Monsanto’s hidden influence? Glyphosate’s future in hands of EPA and the courts

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This article or excerpt is included in the GLP’s daily curated selection of ideologically diverse news, opinion and analysis of biotechnology innovation.

Roundup has revolutionized farming. Now, human health and Bayer’s $66 billion deal for Monsanto depend on an honest appraisal of its safety.

[In December 2016], the EPA convened a panel of outside scientists to peer-review the agency’s long-standing conclusion that glyphosate is unlikely to cause cancer.

Far from settling the matter, eight of the 15 experts expressed significant concerns about the EPA’s benign view of glyphosate, and three more expressed concerns about the data. Their skepticism also raised, again, questions about the independence of the Office of Pesticide Programs, which has the final say on permitting pesticides.

The question now falls to the Trump EPA and the courts. Led by Administrator Scott Pruitt, the former Oklahoma attorney general who sued the EPA more than a dozen times to stop environmental regulations, the agency has already canceled an Obama-era proposed ban on chlorpyrifos, a pesticide linked to cognitive damage in farmworkers and children. The chances that Pruitt will move against glyphosate, with all the attendant repercussions for industrial agriculture, appear slim.

The considerations are much different, however, for U.S. District Court Judge Vince Chhabria in San Francisco. The judge is presiding over multidistrict litigation composed of 310 plaintiff lawsuits against Monsanto filed by cancer victims around the country. Chhabria has told both sides that the question of whether Roundup can cause cancer will turn on the scientific evidence presented at trial, not on what agencies such as IARC and EPA say.

[Editor’s note: In this piece, Bloomberg’s reporters make a number of controversial assertions, one referencing the Genetic Literacy Project. Hank Campbell, executive director of the nonprofit American Council on Science and Health responds to some of them in his article excerpted on the GLP, as ACSH was similarly targeted.

The Bloomberg article contains this statement:

Monsanto documents show the company commissioned scientists to publish papers rebutting IARC. Reminiscent of tobacco companies, it also funneled money to front groups, according to a plaintiffs’ court filing. The groups, with names such as Genetic Literacy Project and American Council on Science and Health, published articles praising the EPA and attacking IARC, which they called on Congress to defund.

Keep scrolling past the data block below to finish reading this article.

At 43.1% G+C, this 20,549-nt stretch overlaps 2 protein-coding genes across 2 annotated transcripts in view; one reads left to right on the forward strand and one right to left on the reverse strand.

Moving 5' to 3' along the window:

For the record, the GLP has received no money from Monsanto or any corporation–only individuals and foundations. Our contributions are publicly available in our federal 990s. Contributions for the just-finished fiscal year are also disclosed on our website here. The only source for the accusation that the GLP has received donations from Monsanto or other companies comes in the filing by the plaintiffs in the glyphosate case–in other words, it’s a claim, not a fact. According to court documents, this claim is based entirely on unsubstantiated assertions by the anti-GMO advocacy group USRTK, which acknowledges it has received approximately one half million dollars in support grants from anti-GMO and anti-vaxxer groups, most notably the Organic Consumers Association. Yes, GLP did post articles supporting the EPA’s year long independent review of glyphosate — the most comprehensive review of the health risks of the herbicide performed by any agency in the world.]

The GLP aggregated and excerpted this blog/article to reflect the diversity of news, opinion, and analysis. Read full, original post: Does the World’s Top Weed Killer Cause Cancer? Trump’s EPA Will Decide

Related article:  Deep dive analysis of glyphosate exposure-cancer link research
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